Bright future? Or dark cloud?

by Lorien E. Menhennett

You have a bright future in front of you
But a dark cloud over you

So stated a New York City subway ad for a student loan refinancing company. (My paraphrase, but that was the gist.)

I smiled as I read the words, sitting there on an orange plastic seat, the train clattering along. Smiled, because I could relate to the feeling. Smiled genuinely though, not in a sad, resigned way. Because while I could relate to that feeling, I no longer felt that way.

Medical school in the United States is insanely expensive. Each year at Weill Cornell Medical College, I borrow about $90,000 from the government for tuition, living expenses, health insurance, and so on. I also have loans from the two-year pre-medical program I completed — more government loans, and some private bank loans too. At the end of it all, I will owe the equivalent of a hefty mortgage. Heck, depending on where you live, I could’ve bought two houses with all these loans.

Residency is when you start having to pay things back. You’re a doctor, but not making a doctor’s salary. For the government loans, there are income-based repayment plans. But not for the private loans. I’ve had many moments of middle-of-the-night panic about this. How in the world could I afford to start paying back all this money, potentially three loan payments at once, while making around $50,000 a year?

“It will work out. It always does,” I’ve whispered to myself on more than one occasion, to still the panic.

And now I have a better idea of how it will work out.

The fact that I’m graduating in a year has forced the issue. As I’ve scrolled through psychiatry program websites and pondered my personal statement, residency — and the accompanying loan repayment — has shifted from the realm of fantasy to reality.

But I’m no financial expert. And the world of student loans is a quagmire. I’ve felt completely unprepared to figure this out on my own. So I turned to the Internet. I don’t remember my Google search terms. They were probably something desperate like this:

How do you afford medical school loans as a resident?

Bank websites came up, of course, promising special repayment deals for medical residents. I investigated, discovered that it’s possible to refinance private and/or government loans to drastically reduce monthly payments during residency. Interest continues to accumulate, of course. But you can now afford to buy groceries, pay your rent, and avoid default. Seems like a good compromise to me.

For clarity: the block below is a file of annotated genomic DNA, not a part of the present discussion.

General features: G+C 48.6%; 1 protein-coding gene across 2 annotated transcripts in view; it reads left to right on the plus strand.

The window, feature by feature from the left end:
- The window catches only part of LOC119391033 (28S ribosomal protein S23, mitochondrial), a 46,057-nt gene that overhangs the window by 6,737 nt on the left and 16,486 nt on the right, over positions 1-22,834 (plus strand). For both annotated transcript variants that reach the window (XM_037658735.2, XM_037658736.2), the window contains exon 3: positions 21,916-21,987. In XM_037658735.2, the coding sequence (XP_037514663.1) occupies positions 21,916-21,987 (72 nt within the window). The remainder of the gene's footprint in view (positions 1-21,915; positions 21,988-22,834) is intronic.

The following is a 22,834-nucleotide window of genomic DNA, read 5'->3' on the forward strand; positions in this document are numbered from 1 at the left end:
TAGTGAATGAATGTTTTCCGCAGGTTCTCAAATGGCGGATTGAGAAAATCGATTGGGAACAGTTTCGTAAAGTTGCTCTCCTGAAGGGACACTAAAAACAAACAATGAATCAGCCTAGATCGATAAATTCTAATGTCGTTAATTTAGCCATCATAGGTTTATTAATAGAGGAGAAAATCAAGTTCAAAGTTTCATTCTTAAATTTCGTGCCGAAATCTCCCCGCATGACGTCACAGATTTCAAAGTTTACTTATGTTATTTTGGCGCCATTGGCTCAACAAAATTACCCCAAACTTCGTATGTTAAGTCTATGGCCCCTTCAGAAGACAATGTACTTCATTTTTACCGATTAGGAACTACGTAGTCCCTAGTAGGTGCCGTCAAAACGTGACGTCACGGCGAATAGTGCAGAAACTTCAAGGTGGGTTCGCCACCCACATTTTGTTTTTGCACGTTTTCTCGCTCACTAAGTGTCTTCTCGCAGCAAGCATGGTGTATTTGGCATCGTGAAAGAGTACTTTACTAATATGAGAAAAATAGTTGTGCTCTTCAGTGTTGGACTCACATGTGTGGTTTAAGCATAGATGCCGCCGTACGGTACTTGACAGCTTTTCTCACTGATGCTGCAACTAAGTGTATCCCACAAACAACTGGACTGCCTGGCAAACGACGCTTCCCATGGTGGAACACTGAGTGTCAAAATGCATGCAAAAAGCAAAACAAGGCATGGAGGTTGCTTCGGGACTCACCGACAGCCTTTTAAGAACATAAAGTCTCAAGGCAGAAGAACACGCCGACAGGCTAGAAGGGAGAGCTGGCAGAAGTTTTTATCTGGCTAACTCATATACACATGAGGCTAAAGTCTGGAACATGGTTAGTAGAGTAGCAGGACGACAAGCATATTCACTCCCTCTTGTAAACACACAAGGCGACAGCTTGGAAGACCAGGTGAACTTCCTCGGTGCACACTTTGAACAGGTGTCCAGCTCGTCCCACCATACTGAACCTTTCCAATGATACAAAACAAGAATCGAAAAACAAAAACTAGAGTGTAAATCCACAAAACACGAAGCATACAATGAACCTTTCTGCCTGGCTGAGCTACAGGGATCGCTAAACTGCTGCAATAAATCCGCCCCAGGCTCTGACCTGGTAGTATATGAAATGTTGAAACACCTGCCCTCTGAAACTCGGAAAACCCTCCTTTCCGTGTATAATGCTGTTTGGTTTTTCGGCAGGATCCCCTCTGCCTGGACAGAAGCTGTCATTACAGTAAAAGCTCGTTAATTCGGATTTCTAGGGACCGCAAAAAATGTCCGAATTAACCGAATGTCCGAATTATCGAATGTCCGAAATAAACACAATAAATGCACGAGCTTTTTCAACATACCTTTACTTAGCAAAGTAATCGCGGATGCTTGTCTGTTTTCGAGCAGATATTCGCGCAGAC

I even called one of these refinancing companies, heard their spiel, and learned that there’s really nothing for me to do until after I graduate. I can’t refinance until then, or even apply, until I have my diploma. I was glad to know about the option though, and now have it tucked away for next year.

I kept poking around the Internet though, in search of advice on how to create a more comprehensive repayment plan for myself. Or for the name of someone who could help me do that.

A website called The White Coat Investor popped up. The person who runs the site is an emergency medicine doctor who got sick of “financial professionals ripping me off.” This seemed promising. Specifically, I landed on a page titled Student Loan Advice. The page gave me some information I already knew — how complicated student loan management is. It also gave me information I didn’t have — the names of people who specialize in helping medical residents manage their student loans.

I scheduled a free consultation. A specialized financial advisor and I discussed my options (in broad strokes), what his company could do to help me, and how much they charged for their services.

After the call was over, I felt a sense of relief. More than that: pure peace.

The exact details of my plan are yet to be determined (and can’t be, not fully, until after I graduate next May). But there are doable plans, and people who can help me map them out at a price I can afford.

Rather than that dark cloud, I can now focus on my bright future.

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